The press reported recently that American tech companies like Cisco and IBM have suffered a steep drop-off in Chinese demand. But the real story lay in an underlying driver of the decline: the Chinese government’s pique at NSA spying revelations, its retaliation levied on U.S. private companies.
Moreover, anger over American surveillance is not confined to China: the EU, Russia, Middle East, India, Brazil, and others have expressed outrage. German officials have publicly suggested avoiding American tech services.
While Cisco is an enterprise brand, luxury purveyors should especially heed the portents these blow-ups demonstrate for all globally-minded brands embracing ecommerce. Of course, at issue here is government surveillance. But the stakes for luxury brands are nonetheless huge because of their reliance on Silicon Valley’s commercial surveillance-driven ecommerce tools.
Political theater notwithstanding, the entrenched notion that global consumers no longer care about privacy is being proved false—particularly when it’s American surveillance at issue. Yet Silicon Valley’s ubiquitous virtual and physical consumer surveillance (via smartphones, wearables, etc.) make the NSA look amateurish. This matters profoundly for luxury brands, which have inadvertently linked their rich brand equity to Silicon Valley’s surveillance-driven, mass-market ecommerce architecture.
The source is none other than global consumer brands, whose ad dollars in exchange for detailed behavioral dossiers drive the Silicon Valley wealth frenzy. Consumer cynicism will not stop with Google or Facebook, but continue to those brands paying the piper. Once “they’re all playing the same game” sets in, brand differentiation becomes rather more difficult to execute, yet alone prove a source of competitive advantage.
Reaping What You Sow
To put a finer point on the stakes, consider Proctor & Gamble’s experience in <href=”#4″ >China with their SK-II personal care brand. Even after relaunching the brand some five years after Chinese officials discovered toxins in the product, 96% said in a consumer survey they would never again purchase the brand—a devastating blow to brand equity.
Note that some 80% of the market capitalization of the Fortune 500 is comprised of intangible assets, principally brand equity. Insightful practitioners have demonstrated the best consumer companies share a common thread: They assiduously cultivate loyalty, the polar opposite of cynicism in a business context; indeed, their brand identity is centered around cultivating loyalty among all stakeholders, which drives recurring revenue (at full and fair pricing), enthusiastic consumer evangelism and, ultimately, superior long-term ROI. This holds doubly true for luxury brands. The Internet only accelerates these fundamental business processes, for good or ill.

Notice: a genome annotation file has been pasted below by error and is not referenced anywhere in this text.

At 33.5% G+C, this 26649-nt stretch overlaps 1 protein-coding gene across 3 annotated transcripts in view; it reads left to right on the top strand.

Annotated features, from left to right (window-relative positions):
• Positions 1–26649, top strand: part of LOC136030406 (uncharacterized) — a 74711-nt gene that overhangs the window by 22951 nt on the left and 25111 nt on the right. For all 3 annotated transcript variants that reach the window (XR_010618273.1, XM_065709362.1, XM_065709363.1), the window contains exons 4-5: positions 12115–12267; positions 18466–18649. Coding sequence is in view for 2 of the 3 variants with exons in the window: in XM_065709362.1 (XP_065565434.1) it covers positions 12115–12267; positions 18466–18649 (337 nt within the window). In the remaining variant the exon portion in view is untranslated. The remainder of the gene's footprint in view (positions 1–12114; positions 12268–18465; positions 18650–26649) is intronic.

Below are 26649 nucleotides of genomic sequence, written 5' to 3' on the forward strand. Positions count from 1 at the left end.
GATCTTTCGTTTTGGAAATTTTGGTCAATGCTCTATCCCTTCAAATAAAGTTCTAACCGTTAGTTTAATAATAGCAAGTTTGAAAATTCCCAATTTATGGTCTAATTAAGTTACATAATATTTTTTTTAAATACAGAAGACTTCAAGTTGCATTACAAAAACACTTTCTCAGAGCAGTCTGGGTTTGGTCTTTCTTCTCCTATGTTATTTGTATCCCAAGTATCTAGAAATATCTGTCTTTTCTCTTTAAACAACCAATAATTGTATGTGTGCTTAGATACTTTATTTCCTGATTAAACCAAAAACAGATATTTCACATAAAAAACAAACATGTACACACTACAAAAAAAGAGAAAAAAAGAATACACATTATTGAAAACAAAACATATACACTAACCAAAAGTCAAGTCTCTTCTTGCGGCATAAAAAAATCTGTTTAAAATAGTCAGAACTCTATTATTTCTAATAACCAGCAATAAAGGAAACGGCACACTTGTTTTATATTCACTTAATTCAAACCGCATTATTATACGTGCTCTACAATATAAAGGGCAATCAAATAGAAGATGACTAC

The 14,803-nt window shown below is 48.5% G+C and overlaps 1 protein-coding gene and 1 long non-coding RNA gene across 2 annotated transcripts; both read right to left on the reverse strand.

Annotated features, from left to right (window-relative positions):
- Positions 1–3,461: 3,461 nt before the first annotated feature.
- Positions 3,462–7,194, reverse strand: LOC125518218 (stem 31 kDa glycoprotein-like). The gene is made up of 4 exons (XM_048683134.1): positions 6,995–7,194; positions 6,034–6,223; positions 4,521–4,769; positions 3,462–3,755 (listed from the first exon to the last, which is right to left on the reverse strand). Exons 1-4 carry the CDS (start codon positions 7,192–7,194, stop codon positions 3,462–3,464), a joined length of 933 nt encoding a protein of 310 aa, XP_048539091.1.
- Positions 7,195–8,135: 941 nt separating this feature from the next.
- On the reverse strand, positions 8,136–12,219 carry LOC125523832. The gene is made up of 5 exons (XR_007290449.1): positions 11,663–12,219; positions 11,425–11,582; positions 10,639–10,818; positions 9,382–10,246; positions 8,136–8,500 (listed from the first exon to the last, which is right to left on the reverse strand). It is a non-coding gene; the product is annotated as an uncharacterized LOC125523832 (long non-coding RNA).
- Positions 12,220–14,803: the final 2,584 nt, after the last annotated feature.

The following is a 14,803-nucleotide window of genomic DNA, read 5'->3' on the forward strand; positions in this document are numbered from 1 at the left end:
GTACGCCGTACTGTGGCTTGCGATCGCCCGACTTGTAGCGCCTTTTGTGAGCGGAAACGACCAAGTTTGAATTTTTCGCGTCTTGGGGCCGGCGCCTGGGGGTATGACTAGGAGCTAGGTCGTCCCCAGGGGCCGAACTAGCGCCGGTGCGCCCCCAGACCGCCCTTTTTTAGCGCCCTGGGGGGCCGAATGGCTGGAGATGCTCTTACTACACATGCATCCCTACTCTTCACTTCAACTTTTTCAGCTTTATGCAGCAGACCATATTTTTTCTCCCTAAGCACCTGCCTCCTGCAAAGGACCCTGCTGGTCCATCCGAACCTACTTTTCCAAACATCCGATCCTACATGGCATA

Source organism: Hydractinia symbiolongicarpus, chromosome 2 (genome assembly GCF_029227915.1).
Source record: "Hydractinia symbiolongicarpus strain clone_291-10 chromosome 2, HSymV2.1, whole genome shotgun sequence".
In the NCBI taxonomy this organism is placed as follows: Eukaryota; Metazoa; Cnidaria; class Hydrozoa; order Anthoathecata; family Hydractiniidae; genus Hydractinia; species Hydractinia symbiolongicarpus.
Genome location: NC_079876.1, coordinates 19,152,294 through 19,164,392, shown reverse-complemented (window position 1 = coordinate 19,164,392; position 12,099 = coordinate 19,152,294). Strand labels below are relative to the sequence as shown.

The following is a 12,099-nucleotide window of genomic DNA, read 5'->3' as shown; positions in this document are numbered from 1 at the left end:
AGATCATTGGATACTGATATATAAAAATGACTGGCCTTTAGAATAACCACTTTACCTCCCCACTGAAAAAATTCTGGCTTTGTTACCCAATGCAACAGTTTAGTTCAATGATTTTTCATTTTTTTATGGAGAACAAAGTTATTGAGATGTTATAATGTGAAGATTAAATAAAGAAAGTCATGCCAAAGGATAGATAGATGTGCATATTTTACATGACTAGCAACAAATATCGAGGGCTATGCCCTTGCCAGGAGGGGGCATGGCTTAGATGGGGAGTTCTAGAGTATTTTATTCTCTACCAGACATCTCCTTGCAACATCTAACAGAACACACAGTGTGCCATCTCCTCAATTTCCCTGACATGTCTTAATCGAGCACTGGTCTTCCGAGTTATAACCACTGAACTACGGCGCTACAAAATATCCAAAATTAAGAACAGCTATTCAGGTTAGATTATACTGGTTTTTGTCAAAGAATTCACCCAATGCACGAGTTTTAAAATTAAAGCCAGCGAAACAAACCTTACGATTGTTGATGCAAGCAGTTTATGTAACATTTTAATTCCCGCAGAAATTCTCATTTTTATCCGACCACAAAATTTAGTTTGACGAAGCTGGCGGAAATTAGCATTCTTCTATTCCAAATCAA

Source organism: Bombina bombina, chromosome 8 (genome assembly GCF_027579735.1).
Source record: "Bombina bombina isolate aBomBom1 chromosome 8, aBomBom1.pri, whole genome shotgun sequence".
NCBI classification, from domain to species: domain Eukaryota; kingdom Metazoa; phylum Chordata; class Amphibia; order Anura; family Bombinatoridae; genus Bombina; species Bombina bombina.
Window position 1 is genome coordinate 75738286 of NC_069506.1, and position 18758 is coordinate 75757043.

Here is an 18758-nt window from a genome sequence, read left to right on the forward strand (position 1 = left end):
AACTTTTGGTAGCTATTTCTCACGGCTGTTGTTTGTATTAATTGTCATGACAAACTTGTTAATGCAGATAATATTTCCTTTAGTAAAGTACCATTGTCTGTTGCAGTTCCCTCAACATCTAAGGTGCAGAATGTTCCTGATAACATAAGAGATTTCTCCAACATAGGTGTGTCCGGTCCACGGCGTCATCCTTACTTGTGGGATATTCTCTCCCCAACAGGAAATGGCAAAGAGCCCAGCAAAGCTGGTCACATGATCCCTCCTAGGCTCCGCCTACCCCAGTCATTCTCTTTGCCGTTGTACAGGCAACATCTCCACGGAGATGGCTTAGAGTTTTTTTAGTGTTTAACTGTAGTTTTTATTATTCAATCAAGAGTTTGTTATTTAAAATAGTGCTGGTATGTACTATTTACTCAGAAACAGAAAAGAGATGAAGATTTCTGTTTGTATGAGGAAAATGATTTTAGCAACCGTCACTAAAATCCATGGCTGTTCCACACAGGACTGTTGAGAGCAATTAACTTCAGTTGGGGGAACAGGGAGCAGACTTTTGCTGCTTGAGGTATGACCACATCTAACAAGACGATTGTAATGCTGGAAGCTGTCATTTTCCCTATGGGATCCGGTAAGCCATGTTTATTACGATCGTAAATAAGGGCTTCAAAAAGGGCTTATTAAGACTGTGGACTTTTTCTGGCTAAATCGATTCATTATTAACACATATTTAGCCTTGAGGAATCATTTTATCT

Surveillance Breeds Cynicism
That’s why cynicism is dangerous. It eats away at the long-term value of your most valuable asset—your brand equity—by breaking trust between your brand and your loyal (and would-be loyal) consumers, something very difficult and expensive to restore. That lack of trust breeds cynicism.
The luxury sector must pioneer a superior ecommerce model—one emphasizing relationships built on trust. The current model, built to benefit Silicon Valley, removes privacy and discretion by design—yet both are essential elements of any luxury experience. Here what’s good for Silicon Valley is not good for your long-term brand equity appreciation.
At bottom, luxury brand leaders must anticipate their customers’ future demands. Will luxury consumers forever passively accept the algorithm-driven, no-privacy ecommerce model built to guess at what they want to buy? Or will they demand a relationship-driven model, where their favorite brands ask them directly what they want, with no secret surveillance? The answer is likely the latter—and would constitute a win-win for consumers and luxury brand equity. In any case, the question matters profoundly for the global luxury sector—and begs an answer from C-suite leaders.
Seizing Luxury Leadership
The luxury sector can seize leadership in high-end ecommerce away from Silicon Valley by translating online the privacy and discretion of their real-world brand experiences, as these are alien concepts in the prevailing American-architected Web ecosystem.
Astute brands must utilize ecommerce to forge stronger bonds with their loyal customers and reliably identify new loyal customers (vs. deal seekers). They must lead in changing the prevailing ecommerce paradigm by actively protecting consumer privacy, and focus on delivering superior personalized service based on relationships rather than surveillance.
It is the luxury titans in Milan, Paris, New York, et al, who should be leading the next wave of luxury ecommerce, not Silicon Valley coders. Massive luxury brand equity hangs in the balance and now is the time for brand leaders to seize control of their ecommerce destiny.
Marvin Goodwin is Founder and CEO of Primoux, a Web-based, one-to-one brand management platform uniting demonstrably trustworthy brands and demonstrably loyal customers. Reach him at email@example.com.